Spain’s gas reserves fell by only 4% between 16 January and 2 February, when it was so cold in Spain. Most gas was withdrawn from storage on 26, 27, 28 January and 1 and 2 February.
According to data on gas reserves and volumes used collected by Gas Infrastructure Europe (GIE), a Brussels-based organisation representing energy companies, operators and infrastructure across Europe, Spanish gas reserves fell by only 4% from 16 January to 2 February. Due to the two weeks of sub-zero temperatures in much of the country, Spanish gas reserves fell slightly from 93.56% in the middle of last month to 89.9% on the second day of February. The EU countries with the lowest reserves are Latvia (44.4%), Hungary (50%), Romania (62.8%), France (63.5%) and the Netherlands (68.1%).
The EU average is 71.6%, three months after countries were required to bring these reserves to 80%. For the winter of 2023-2024, member states have committed to getting 90% of reserves full by November, something Spain is already practically achieving.
Release of reserves
According to data from the EIG, Spain has an annual gas consumption of 338 terrawatt-hours (TWh). Each terrawatt is equivalent to a billion kilowatt-hours -, can store a maximum of 35.2 TWh of gas – of which there are now 31.6 – and can release a maximum of 126 gigawatt-hours (GWh) per day from its reserves.
Yet Spain’s well-stocked reserves do lag behind the total storage capacity of other European countries. It is higher in Spain than in Romania and Latvia and Portugal, Denmark, Croatia, Bulgaria and Belgium, where storage capacity does not exceed 10 TWh. But Spain is behind Germany (244.2 TWh), Italy (193.4), the Netherlands (138.9) and France (11.6).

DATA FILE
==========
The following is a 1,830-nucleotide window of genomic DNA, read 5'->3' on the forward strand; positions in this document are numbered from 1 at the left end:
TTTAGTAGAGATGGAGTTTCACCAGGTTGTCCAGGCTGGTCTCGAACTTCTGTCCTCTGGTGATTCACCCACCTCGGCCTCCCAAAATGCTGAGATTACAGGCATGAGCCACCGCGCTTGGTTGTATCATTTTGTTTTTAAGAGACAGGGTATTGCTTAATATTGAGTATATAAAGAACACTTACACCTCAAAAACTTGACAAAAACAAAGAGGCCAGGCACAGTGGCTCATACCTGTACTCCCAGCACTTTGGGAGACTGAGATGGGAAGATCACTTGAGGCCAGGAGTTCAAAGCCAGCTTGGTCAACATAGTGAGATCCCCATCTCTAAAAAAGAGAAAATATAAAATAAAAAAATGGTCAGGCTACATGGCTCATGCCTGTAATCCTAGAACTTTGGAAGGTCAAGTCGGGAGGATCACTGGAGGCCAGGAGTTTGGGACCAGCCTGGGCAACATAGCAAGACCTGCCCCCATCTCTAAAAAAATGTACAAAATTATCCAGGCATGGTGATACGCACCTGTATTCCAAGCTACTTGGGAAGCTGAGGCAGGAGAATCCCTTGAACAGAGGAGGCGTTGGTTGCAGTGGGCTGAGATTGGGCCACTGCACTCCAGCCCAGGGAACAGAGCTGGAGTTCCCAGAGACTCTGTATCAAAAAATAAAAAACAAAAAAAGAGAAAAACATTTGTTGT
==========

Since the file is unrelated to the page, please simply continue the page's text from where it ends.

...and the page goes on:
During the last two weeks of particularly cold days, the last days of January and the first two days of February were the days when the most gas had to be withdrawn from reserves, although this was below the daily limit. 101 GWh of gas was withdrawn from storage on 26 January and 107 GWh per day on 27 and 28 January. The need to tap gas reserves decreased again and on 30 and 31 January, only 10.5 GWh and 125 GWh had to be tapped, respectively. The need rose again on February 1 and 2, when withdrawals were the highest since early 2023, 127 GWh per day.
More gas for electricity
These figures confirm the claims of Spain’s energy minister, Teresa Ribera. She stated before the start of winter that no shortages were to be expected. All this despite the fact that the Corporation of Strategic Reserves of Petroleum Products (CORES) confirmed that 2022 ended with consumption of gas to generate electricity much higher than 2021, by 50%.
Decline in gas consumption
In December last year alone, gas consumption fell by 27.5% and in the three categories covered by CORES: conventional use – residential and industrial – which fell by 32.3%, liquefied natural gas use for direct use (-31.4%) and use for electricity generation (-14.5%).
The trend becomes different if the development over the whole of 2022 is taken into account. Consumption of conventional gas fell by 20.2% last year and that of gas for electricity generation rose by 50.8%. We have seen this trend since the introduction of the Iberian mechanism and the increase in electricity exports from Spain to France and Portugal.